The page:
Although receiving that acceptance letter from a university is an exhilarating and positive moment, it can sometimes fill parents and students with apprehensive dread, posing the question: How do I pay for this? There is no way of getting around the fact that university is expensive. So the next question – Can I get financial aid at UKZN?
Financial Aid at the UKZN is available. You just need to go out and apply. At UKZN, for example, the average tuition fees are about R27 000 a year. This can be more (or less), depending on your course. UKZN recommends that your budget is R67 200 a year for your tuition, residence fees, meals and books (at least in 2015). Although this seems like an unattainable amount for some people, you mustn’t let it get in the way of achieving your dreams. As with many other institutions, there are opportunities for financial aid at UKZN.
Financial support can come primarily through four different means:
- bank loans
- or a university’s internal financial aid.
UKZN has many different scholarships and bursaries on offer and there are a lot of externally-funded routes too. The type of funding I want to focus on is university-funded financial aid, because this can often be the most confusing.
What is Financial Aid and how does it work?
Financial aid is quite a broad term and can essentially mean anything that offers assistance in paying for your studies (in the case of university). However “Financial Aid” has come to specifically mean assistance given by the university NSFAS funds to help. UKZN, like most institutions in South Africa, is heavily subsidised by the government. Every year the powers that are in the government and other organisations designate an amount of money for “Financial Aid” in the country as a whole and specifically at UKZN. This is then administered through the National Student Financial Aid Scheme (or NSFAS). NSFAS administers all the “financial aid” funding at all government-funded universities.
Financial aid from NSFAS comes in the form of a loan or a bursary, which may cover all or part of your expenses. Although both an NSFAS loan and bursary essentially pay for your studies, a NSFAS loan will need to be paid back, whilst the bursary does not. A bursary is generally paid back in the form of you working for the same number of years that the bursary was provided for. Bursary for 3 years= work for them for 3 years.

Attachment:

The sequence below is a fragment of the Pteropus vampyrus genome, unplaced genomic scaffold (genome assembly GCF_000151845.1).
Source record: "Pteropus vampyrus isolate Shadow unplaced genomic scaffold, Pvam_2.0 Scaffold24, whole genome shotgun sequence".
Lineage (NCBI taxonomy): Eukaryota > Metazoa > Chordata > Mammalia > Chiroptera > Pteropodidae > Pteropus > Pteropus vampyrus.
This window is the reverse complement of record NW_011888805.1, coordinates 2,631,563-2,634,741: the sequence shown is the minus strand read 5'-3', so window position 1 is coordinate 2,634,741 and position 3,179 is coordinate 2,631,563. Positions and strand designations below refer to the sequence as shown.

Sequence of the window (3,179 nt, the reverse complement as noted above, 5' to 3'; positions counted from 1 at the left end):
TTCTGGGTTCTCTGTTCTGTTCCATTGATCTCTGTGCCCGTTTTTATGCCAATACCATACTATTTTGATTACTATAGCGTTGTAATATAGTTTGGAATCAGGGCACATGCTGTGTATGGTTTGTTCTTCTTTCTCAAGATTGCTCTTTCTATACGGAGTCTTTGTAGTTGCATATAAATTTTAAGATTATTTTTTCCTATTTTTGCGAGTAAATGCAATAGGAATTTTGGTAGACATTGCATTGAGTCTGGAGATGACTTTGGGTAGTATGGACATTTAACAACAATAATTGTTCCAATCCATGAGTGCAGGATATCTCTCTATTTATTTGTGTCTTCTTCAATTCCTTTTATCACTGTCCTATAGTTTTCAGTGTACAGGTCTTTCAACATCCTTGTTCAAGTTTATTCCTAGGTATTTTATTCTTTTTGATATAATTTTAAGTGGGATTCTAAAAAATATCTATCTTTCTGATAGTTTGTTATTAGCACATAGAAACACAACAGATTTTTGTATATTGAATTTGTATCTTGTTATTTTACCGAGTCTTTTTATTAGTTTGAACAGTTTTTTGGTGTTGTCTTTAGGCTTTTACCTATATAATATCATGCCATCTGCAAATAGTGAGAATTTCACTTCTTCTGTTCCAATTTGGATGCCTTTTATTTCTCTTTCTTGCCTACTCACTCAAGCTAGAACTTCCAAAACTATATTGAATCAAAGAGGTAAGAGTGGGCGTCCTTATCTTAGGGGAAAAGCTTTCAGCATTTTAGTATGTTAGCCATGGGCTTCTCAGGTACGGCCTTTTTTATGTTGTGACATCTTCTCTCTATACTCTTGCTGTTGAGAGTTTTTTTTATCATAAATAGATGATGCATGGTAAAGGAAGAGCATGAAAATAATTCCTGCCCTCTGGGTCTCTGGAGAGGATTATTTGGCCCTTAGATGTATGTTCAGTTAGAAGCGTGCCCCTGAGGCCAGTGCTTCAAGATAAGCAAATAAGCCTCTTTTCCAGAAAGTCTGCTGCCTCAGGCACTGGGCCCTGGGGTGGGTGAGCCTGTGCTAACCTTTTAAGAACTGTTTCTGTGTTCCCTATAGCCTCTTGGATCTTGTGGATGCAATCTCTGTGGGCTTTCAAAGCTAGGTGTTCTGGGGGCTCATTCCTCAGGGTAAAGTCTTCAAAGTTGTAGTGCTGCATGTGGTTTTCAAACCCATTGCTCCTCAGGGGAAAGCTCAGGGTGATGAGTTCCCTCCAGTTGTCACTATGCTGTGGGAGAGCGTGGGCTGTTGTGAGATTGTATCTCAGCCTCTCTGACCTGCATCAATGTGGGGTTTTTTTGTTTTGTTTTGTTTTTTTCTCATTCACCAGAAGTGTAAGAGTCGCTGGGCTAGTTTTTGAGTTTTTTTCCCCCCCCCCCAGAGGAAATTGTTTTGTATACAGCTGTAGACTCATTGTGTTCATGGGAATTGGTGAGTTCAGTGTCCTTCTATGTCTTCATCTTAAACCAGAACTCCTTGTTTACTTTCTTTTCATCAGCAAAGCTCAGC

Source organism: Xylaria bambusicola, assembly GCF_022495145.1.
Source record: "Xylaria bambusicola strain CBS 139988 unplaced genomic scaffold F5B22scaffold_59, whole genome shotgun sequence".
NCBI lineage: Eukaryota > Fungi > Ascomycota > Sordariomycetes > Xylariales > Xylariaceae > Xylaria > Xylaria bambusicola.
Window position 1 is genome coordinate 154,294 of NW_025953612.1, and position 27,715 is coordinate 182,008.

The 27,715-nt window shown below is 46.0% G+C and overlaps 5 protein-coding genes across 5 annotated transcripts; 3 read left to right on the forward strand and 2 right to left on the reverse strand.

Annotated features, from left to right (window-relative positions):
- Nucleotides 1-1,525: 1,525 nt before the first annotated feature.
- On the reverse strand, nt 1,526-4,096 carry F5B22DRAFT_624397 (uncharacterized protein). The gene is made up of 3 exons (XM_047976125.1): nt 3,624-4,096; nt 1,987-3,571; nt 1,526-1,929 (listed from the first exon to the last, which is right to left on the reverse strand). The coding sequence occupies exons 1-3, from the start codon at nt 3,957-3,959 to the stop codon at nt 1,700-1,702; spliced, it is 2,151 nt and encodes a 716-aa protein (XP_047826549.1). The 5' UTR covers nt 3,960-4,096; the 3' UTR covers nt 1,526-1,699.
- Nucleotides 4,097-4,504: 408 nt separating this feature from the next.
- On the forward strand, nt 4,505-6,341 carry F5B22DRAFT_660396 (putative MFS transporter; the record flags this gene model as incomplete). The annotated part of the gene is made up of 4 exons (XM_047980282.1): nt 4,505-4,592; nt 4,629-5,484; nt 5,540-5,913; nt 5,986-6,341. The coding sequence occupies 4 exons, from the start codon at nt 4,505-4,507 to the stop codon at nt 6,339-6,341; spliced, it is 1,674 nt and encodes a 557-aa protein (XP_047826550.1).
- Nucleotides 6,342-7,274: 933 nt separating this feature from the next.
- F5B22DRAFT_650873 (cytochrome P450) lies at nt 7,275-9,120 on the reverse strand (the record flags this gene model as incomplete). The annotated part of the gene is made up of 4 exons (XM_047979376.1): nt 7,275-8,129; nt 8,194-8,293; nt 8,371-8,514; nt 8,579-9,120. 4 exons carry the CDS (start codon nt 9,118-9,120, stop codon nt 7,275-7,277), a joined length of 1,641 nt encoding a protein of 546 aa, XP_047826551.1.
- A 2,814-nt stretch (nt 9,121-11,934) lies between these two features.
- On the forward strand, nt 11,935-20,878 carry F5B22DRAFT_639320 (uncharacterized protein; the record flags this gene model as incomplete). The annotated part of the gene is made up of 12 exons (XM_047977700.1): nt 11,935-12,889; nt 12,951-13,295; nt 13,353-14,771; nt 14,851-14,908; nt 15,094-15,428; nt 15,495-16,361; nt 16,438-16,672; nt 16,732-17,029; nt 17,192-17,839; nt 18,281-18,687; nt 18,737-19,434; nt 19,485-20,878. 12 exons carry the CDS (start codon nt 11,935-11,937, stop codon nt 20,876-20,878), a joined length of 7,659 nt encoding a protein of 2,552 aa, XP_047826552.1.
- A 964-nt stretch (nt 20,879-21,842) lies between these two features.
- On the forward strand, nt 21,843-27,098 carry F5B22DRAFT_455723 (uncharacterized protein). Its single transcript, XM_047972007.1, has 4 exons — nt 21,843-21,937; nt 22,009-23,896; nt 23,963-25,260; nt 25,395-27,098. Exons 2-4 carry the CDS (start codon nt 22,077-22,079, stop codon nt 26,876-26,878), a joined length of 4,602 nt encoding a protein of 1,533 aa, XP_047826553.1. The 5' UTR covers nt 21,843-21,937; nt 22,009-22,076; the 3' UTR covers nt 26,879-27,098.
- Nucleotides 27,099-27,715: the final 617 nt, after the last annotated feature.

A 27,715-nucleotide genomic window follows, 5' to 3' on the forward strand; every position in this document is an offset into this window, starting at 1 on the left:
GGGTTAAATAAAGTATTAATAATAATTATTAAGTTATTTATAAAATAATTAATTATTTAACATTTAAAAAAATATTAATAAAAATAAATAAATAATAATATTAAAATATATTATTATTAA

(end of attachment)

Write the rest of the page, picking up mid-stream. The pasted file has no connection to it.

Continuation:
Financial aid is given only to the most high academic achievers or financially needy students and you will need to be able to prove both of these criteria in detail. The amount awarded also depends on your needs and may not cover your entire university-related expenses. Financial aid is only awarded for one year at a time, but depending on your university results, you may be automatically granted funding for the following year or you may need to reapply. The re-awarded amount is also very dependent on your grades.
The terms and conditions surrounding financial aid at UKZN is aimed at getting you through university and into the working world with the least amount of financial burden.
Important Things to Remember:
- NSFAS does not charge interest on your loan whilst you are at university and they only start charging 12 months after you have completed your studies.
- You are also only expected to begin paying back your loan once your salary reaches a certain threshold.
- As a motivating factor, if you achieve good marks, up to 40% of your loan can be converted to a bursary.
How do I apply and do I qualify?
At UKZN, if you are registering for the first time, you must tick the “Requires Financial Assistance” box on your CAO form when you apply. If you have already registered before, you will need to contact the NSFAS directly.
Financial assistance is awarded on academic merit and financial need – meaning the higher your marks and the less able you are to pay your fees, the higher your chances of being awarded.
As a general rule of thumb, families who earn less than R150 000 p.a. (before expenses) qualify for financial aid but this does not guarantee it. Also, if you are awarded an additional bursary or scholarship, your NSFAS funding will generally be reduced. The specific marks required are harder to quantify because this will depend on your family income – for example if your family earns close to the R150 000 threshold, you will need exceptionally high marks (think well over 90% in Matric) to be considered.
When you receive your acceptance letter, you will be offered a place with or without financial assistance. Unfortunately this does not guarantee that you will be funded automatically. This means that you have been selected to apply for financial aid. The Student Funding Office will send you a Financial Aid Assistance form and a list of documentation needed. Bear in mind that the forms are generally exhaustive in nature and take a long time to fill out. The documentation is extensive as well – expect to need verified copies of ID’s, bank statements, salary slips, proof of residence, grant proofs and other documentation – for a full list see the NSFAS website. Although this may be quite a process, it is well worth it.